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I have an iPhone app that communicates with a server (both of which I own and wrote the code for). I need to way to determine if a request on my server came from an iPhone (or any mobile device running the app I wrote for that matter). Basically, I only want to allow apps that I wrote to communicate with the server and need a way to verify that. Since I'm writing the apps, I can modify the headers and what not any way I need to.

I read up a little on Public Key Encryption, but I don't think it'd work. If I sent some sort of secret hashed word in my headers to verify it, couldn't some outside party simply get those headers and use the same ones in their request?

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3 Answers 3

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You can use a checksum. Let's say that you have something like: date subject

and calculate the checksum by using, let's say MD5 of (date + "string" + subject), and you calculate the MD5 in the very same way on the server. If they match, they are from the mobile client.

This will work until someone figures out your algorithm.

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Hmm, that could work. The date would have to be accurate only to the day or so though otherwise they'd never match because you don't know how long the request is going to take. –  joshholat Feb 17 '12 at 16:09
    
Don't forget you may have to take into account different time-zones too which may give different days. Probalby best to use UTC. –  Nick Bull Feb 17 '12 at 22:12
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You could have your server send a message to your app that contains a random code. This message and code changes every time it is sent.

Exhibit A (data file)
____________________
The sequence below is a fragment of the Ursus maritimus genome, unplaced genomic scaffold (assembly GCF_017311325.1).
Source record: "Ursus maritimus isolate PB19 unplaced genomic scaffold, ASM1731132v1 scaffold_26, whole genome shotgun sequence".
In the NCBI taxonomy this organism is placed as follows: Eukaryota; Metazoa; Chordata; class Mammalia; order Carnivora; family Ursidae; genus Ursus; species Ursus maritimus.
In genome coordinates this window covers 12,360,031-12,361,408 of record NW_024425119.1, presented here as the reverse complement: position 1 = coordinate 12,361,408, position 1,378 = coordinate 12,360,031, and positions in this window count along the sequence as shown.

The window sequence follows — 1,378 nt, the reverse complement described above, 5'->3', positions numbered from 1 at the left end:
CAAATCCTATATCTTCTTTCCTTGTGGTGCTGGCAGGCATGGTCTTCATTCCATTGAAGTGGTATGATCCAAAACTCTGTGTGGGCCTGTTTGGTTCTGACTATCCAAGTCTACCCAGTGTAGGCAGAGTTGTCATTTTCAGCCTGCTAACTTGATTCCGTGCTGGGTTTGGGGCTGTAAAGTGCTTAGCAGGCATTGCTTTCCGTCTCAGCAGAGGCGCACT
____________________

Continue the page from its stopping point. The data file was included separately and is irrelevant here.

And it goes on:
Your app then does some kind of algorithm on that message to "encrypt" it and send it back to the server and the server can then check it. That way there's nothing to intercept and use without knowing your "encryption".

Of course, they could intercept the message from each direction and then work out your algorithm, but if you make it sufficiently difficult, then that would be a while.

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This is a valid way of going about it, but the requests come in from the apps. To do it this way, I'd have to have the app request the code, do something with the response, and then make yet another request to the server which is probably a lot of unnecessary communication. This would probably be best if I needed it to be more secure than @Zyberzero's response, though. –  joshholat Feb 17 '12 at 16:11
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You could just use HTTP Basic authentication, unless you needed something more secure.

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Because of what I'm trying to do, it's a tad more complicated than that. All requests authenticate the same way, but I also need to determine where the request is coming from if that makes sense. –  joshholat Feb 21 '12 at 18:05
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